But, unless we win the lottery (which we won't, because K promised to stop buying tickets when I pointed out to her for the umpteenth time that she never checks to see if she got a winning one or not) I guess we'll be staying here in our little blue house with the red door for a while longer.

P.S. I totally bombed on that job interview. I think the manager and I just weren't a good fit for each other, so I guess it's all for the best.

Saturday, May 14, 2011

Just a couple of reasons to love Avila

Here's what you do when you want a day at the beach, but it's a little to foggy or slightly too cool or a bit to breezy here in Los Osos or on the North County beaches at Morro Bay and head south!

I often say that we live right where southern California turns into northern California. Head up to Cambria from here, and you'll see beautiful peaked and craggy shores built from rock and twisted cypress trees. If you drive just a little bit further, you'll reach Big Sur, and all the dramatic views that region is famous for. I think this aspect of SLO county is my favorite.

But sometimes, you really just want a little fun in the sun. That's when you go down to Pismo and the other "5 cities" beaches. (I believe the other 4 cities are Grover Beach, Shell Beach, Arroyo Grande and Avila...but I'm not sure.) That's where you'll find bouncy girls in bikinis and suntanned boys in board shorts playing volley ball in the sand. Of course, it's still too cold to get in the ocean for long without a wet suit, but the air is warm enough for people to lay out and "work on their tans." (Do people still do that? When I lay out in the sun, I do it because it feels so good...but I am wearing 70 spf all over!)

My favorite beach down South is the one between the Avila Pier and the San Luis Pier. The sand is light and find...not rough and pebbley like the one at Spooner's Cove. And, because of the way the shoreline curves, this beach faces due south, and the sand soaks up the sun all day long. Bring your flip flops because sometimes it's too hot to walk very far barefoot.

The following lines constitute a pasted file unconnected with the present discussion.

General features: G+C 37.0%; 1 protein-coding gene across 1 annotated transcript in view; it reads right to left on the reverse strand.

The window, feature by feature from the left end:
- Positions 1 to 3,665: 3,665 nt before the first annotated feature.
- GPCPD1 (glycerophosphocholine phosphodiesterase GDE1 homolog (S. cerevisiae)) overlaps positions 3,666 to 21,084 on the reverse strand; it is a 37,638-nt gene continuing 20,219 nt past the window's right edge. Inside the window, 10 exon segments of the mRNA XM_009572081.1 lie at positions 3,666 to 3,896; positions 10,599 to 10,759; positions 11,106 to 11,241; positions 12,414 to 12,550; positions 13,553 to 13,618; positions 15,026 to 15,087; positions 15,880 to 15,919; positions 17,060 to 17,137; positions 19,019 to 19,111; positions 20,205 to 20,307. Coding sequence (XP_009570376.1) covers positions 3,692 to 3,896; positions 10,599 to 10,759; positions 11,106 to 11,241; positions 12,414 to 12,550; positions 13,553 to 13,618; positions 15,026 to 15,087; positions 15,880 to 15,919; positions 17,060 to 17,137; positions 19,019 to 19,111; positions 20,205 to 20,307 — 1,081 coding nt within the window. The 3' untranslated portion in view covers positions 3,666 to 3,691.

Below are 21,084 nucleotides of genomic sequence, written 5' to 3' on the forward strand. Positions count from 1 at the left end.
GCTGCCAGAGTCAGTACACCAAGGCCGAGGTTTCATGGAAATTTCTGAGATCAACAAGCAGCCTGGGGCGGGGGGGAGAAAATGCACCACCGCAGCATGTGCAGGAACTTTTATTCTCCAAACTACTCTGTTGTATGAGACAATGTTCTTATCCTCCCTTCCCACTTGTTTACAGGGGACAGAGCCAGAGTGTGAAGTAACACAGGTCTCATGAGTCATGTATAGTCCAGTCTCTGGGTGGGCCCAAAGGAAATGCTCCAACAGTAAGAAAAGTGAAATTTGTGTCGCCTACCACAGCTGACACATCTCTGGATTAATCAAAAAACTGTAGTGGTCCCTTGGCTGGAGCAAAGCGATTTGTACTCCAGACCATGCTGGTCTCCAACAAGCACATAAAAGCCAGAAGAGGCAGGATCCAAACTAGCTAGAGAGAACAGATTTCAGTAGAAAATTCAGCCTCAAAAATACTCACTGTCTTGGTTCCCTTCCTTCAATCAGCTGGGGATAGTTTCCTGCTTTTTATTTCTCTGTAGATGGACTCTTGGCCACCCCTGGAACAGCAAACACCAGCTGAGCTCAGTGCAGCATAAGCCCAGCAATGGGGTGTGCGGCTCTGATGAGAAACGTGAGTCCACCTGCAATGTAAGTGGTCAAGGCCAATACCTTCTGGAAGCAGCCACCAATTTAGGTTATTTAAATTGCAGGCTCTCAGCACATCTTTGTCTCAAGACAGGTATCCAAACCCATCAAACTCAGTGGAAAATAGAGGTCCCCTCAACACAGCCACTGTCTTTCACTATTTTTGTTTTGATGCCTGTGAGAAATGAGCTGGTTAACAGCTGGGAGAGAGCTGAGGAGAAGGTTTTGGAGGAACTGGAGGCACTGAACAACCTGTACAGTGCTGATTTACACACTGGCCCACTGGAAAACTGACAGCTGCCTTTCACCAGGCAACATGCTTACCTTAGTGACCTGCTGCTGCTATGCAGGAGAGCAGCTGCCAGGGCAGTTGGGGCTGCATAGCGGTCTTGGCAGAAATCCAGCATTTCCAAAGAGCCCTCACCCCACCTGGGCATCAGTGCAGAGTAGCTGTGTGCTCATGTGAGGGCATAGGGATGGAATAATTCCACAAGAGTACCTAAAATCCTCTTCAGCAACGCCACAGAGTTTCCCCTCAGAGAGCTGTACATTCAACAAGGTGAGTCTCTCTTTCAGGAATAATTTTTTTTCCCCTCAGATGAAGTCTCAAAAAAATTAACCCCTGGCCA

The road runs right past the beach, but it is raised up quite a bit, so that the beach is protected by a steep bank. The road itself is hugged by high green hills on it's other side, so when you are down by the water, you are very protected from the wind if it is coming from the east, west, or north. Of course, if it is coming from the south, it will pour in off the water and there's no way to avoid that...but most days, it isn't.

Most days, when it's too chilly for beach-bunnies farther up the coast, it is PERFECT down here.

But, the very best part about this beach is that it is one big dog park! We love taking Piper there so she can run around off-leash. Everyone is very friendly, we've never had an incident with another dog there, and because of the steep bank up to the road...the animals have very little opportunity to run out into traffic.

Here is Piper looking very dignified, with the moored sailboats behind her.

And here she is with beach goers and the Avila pier in the distance.

Another great thing about going down to this beach is that you can stop at the Avila Farm Store on the way home. (I'm not sure that is the real official name of the place, but that is what I call it.) It's right off the exit from the 101, and really worth visiting.

They have a petting zoo that gives me mixed feelings.

I love looking at the pot-bellied donkeys
and feeding the miniature cows

But some of the other animals just look tired and dirty. It's hard to know if they mind their small spaces or not...but I think they probably do.

The store itself is really a compound of small buildings. One serves ice-cream and houses all kinds of old-fashioned candy. Another is like a farmer's market with overflowing bins of fresh local produce, and tempting baked goods. A third has prepared products that you really can't find many other places. German fiesta mix, for example. I don't even know what that is, but I want some.

I would like to tell you all about the other great things about this area: the Bob Jones Trail, the hot springs, the San Luis Pier, the Friday night farmer's market, whale cave and the snow cone stand...but that will have to wait until next time.

I'm leaving in a few minutes for Santa Barbara. I'll try to take some pictures so I let you know what it's like down there. I guess that will have to wait til the time AFTER next.

If I am every going to catch up with all the things there are to tell you about on the Central Coast, I am going to have to start writing every day, instead of once a week.

I'm not going to have time to do that, though...because I have a job interview on Tuesday...and I KNOW I'm going to get this one. Wish me luck and send good thoughts at 4pm, Pacific time.

I'll let you know how it goes!